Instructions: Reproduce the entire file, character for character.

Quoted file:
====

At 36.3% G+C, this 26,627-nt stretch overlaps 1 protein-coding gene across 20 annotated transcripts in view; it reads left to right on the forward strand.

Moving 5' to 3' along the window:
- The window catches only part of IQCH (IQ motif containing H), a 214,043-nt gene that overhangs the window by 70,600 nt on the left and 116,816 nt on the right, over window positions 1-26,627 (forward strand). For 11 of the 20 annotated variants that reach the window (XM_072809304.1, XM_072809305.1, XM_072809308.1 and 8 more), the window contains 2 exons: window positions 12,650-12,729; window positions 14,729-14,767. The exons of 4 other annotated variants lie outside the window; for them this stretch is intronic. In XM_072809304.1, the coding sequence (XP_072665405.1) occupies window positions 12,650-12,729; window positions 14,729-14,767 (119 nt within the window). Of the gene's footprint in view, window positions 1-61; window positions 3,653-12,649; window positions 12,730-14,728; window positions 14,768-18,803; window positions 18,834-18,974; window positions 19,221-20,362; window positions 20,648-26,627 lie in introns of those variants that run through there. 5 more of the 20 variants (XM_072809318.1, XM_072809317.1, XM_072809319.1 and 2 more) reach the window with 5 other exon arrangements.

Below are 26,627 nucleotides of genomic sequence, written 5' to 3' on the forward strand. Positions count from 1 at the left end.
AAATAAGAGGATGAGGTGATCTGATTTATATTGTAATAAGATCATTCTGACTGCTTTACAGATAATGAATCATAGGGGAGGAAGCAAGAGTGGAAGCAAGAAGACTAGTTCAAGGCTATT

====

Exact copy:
At 36.3% G+C, this 26,627-nt stretch overlaps 1 protein-coding gene across 20 annotated transcripts in view; it reads left to right on the forward strand.

Moving 5' to 3' along the window:
- The window catches only part of IQCH (IQ motif containing H), a 214,043-nt gene that overhangs the window by 70,600 nt on the left and 116,816 nt on the right, over window positions 1-26,627 (forward strand). For 11 of the 20 annotated variants that reach the window (XM_072809304.1, XM_072809305.1, XM_072809308.1 and 8 more), the window contains 2 exons: window positions 12,650-12,729; window positions 14,729-14,767. The exons of 4 other annotated variants lie outside the window; for them this stretch is intronic. In XM_072809304.1, the coding sequence (XP_072665405.1) occupies window positions 12,650-12,729; window positions 14,729-14,767 (119 nt within the window). Of the gene's footprint in view, window positions 1-61; window positions 3,653-12,649; window positions 12,730-14,728; window positions 14,768-18,803; window positions 18,834-18,974; window positions 19,221-20,362; window positions 20,648-26,627 lie in introns of those variants that run through there. 5 more of the 20 variants (XM_072809318.1, XM_072809317.1, XM_072809319.1 and 2 more) reach the window with 5 other exon arrangements.

Below are 26,627 nucleotides of genomic sequence, written 5' to 3' on the forward strand. Positions count from 1 at the left end.
AAATAAGAGGATGAGGTGATCTGATTTATATTGTAATAAGATCATTCTGACTGCTTTACAGATAATGAATCATAGGGGAGGAAGCAAGAGTGGAAGCAAGAAGACTAGTTCAAGGCTATT